When Jan Albert and his wife, Kayo, visited Osaka last year, Albert was impressed by the culinary delights of Kayo’s hometown. Wanting to find a way to deliver the same tastes of authentic Osaka cuisine to New Yorkers, Albert started formulating a plan during that trip.
The result: Okadaman Foodtruck, which started serving Osaka-style okonomiyaki, takoyaki, and yakisoba in Midtown and Union Square on June 22 of this year.
The Okadaman behind the name is Kayo’s cousin Yasuhiko Okada, a chef from Osaka. (Yes, he actually looks like the food truck’s logo.) Albert enlisted Chef Okada’s services to develop the recipes and to train the cooks on how to make the food that gives his customers a taste of Osaka.
At first glance, you wouldn’t suspect Albert to be the man behind a New York City food truck that serves Japanese street food. Born in Prague, Albert moved to New York twenty-three years ago, where he’s no stranger to the NYC food industry, most recently serving as plant manager for Tom Cat Bakery. His contacts, as well as his drive to share his passion for not only Japanese cuisine but also the Japanese aesthetic and approach to cuisine, led him to establishing Okadaman rather quickly.
Albert’s knowledge of the local food industry helped him acquire a brand new truck that is specifically outfitted for the cooking of okonomiyaki, a Japanese savory “pancake” that is a regional favorite in Osaka. He was able to secure two permanent locations (E. 48th Street between Park and Lexington in the mornings and 14th Street in Union Square in the late afternoon) as well as the necessary permits required with relative ease, and he set up a commissary in Maspeth, where he stores ingredients shipped directly from Japan and where the food truck is sanitized each night.
For all of his expertise in the establishment of Okadaman, Albert insists he’s not the man behind the food truck. Rather, he gives credit to a unified team, including Chef Okada, skilled cooks, Kayo, and his stepson, Kosei Shido, who serves as PR manager. Everyone has come together to create a brand and a product of which Albert is quite proud.
The chefs, who are not Japanese, were trained by Okada to cook, but they also received lessons in how to field cultural questions surrounding the food they serve. If a customer is unfamiliar with okonomiyaki, takoyaki or yakisoba, the chefs know how to educate them. Kayo also started a newsletter to explain the history behind okonomiyaki and its ingredients.
And those ingredients are key. In an attempt to create the most authentic Osaka street food possible, Albert goes to great lengths and expense to import ingredients from Japan. (He does his best not to pass on that expense to customers; a generous portion of yakisoba and an Ito-en Tea will run you only $8.25.) What Albert doesn’t have shipped from Japan, he buys from farms in New York, especially fresh vegetables, to support local farmers and to promote sustainability.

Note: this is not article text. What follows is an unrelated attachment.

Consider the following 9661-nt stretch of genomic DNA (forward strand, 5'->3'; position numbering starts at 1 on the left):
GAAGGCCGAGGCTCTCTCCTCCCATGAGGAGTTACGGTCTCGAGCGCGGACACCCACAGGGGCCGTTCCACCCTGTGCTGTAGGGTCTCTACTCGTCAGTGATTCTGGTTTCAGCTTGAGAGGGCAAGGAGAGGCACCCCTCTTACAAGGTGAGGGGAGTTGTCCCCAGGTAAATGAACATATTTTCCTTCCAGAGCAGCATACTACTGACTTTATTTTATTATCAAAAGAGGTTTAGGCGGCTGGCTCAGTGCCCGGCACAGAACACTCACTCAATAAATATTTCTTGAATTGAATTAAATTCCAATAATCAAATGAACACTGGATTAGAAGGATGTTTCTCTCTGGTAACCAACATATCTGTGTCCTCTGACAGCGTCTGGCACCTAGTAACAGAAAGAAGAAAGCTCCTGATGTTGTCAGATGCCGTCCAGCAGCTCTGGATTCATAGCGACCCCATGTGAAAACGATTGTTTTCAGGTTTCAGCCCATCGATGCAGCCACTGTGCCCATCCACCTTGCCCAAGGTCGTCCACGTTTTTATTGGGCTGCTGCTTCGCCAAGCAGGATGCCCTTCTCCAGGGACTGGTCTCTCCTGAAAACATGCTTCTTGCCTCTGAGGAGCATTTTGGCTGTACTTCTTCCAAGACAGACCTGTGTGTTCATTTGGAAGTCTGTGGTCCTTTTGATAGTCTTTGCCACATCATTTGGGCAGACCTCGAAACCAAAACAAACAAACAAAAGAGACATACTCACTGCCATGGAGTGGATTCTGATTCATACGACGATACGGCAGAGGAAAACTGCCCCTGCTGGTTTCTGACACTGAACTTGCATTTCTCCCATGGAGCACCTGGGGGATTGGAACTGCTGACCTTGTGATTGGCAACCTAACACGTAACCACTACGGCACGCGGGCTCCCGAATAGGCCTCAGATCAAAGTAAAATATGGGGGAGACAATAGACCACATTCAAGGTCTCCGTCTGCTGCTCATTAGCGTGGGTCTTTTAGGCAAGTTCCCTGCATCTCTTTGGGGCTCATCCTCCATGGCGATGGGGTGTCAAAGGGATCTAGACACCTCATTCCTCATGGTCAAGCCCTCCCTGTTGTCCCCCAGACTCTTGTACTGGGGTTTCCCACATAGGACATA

Albert prefers to call Okadaman a “restaurant on wheels” instead of a food truck because he and his team adhere to strict, high standards that one would find in typical brick-and-mortar shops.
“It’s not dirty hot dogs and pretzels,” Albert says of Okadaman. As a member of the New York City Food Truck Association, Okadaman Foodtruck is up to code and contributing to the wave of gourmet food trucks that serve the lunch public.
That lunch crowd is frequenting Okadaman’s parking spots. While initially targeting an area in Midtown populated by Japanese-run companies, Albert maintains that he did not focus on attracting only Japanese customers. The late afternoon/early evening crowd in Union Square offers a younger, more adventurous demographic. Albert says he’s recognizing repeat customers – many of them non-Japanese – and he loves hearing their reactions.
As pleased as Albert is with the first few weeks of Okadaman, he refuses to rest on his laurels. Chef Okada, who returned to Japan once Okadaman was up and running, continues to be a long-distance presence, formulating new recipes that will be introduced as the seasons change.
If Okadaman is a “restaurant on wheels,” then why not open an actual restaurant rather than a food truck? “That’s coming in the future,” says Albert. “It’s a goal. I want to get maybe three more trucks then eventually open a restaurant.”
For now, Albert is enjoying the ease and the exposure that Okadaman is able to get while on the street. It’s more noticeable than a restaurant that’s covered in scaffolding.
“Not everyone has an hour and a half for lunch,” says Albert, so why waste it on a burger and fries? Try a new fast food, and take a trip to Osaka without leaving the city.
For more information about Okadaman, visit their website and follow them on Twitter (@OkadamanNYC).